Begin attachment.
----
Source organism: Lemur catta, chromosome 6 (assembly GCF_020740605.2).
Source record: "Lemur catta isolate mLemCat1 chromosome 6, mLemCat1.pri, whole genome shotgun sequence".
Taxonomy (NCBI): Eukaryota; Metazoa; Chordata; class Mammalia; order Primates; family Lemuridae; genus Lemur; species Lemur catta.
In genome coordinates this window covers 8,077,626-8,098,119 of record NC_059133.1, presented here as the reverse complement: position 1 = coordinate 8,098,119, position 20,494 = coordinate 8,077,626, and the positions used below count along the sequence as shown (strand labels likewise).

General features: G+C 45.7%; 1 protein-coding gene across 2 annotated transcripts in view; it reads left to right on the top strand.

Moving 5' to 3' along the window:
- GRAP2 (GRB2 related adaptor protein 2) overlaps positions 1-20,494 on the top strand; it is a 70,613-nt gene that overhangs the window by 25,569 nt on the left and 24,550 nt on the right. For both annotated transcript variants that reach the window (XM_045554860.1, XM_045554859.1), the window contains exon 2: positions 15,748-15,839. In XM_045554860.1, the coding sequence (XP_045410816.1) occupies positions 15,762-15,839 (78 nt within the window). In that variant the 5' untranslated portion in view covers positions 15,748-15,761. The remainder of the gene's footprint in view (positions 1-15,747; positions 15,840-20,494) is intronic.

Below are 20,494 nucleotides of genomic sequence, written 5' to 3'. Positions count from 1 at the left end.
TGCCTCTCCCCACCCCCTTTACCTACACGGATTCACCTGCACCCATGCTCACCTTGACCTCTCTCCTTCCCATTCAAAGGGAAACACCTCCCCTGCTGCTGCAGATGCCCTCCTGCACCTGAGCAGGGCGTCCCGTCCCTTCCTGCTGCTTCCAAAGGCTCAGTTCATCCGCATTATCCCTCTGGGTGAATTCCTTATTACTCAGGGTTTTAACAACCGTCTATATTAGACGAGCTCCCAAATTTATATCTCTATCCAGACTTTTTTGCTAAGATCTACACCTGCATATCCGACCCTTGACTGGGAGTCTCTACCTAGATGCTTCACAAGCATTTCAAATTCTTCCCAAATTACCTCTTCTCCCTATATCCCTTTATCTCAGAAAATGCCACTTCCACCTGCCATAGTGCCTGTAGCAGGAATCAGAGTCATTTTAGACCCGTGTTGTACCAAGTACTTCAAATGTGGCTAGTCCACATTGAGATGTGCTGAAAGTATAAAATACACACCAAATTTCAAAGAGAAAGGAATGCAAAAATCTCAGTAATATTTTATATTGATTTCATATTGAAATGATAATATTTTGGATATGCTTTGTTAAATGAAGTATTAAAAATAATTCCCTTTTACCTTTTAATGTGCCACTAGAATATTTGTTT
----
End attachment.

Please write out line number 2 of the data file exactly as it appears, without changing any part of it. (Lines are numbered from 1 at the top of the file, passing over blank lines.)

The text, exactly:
Source record: "Lemur catta isolate mLemCat1 chromosome 6, mLemCat1.pri, whole genome shotgun sequence".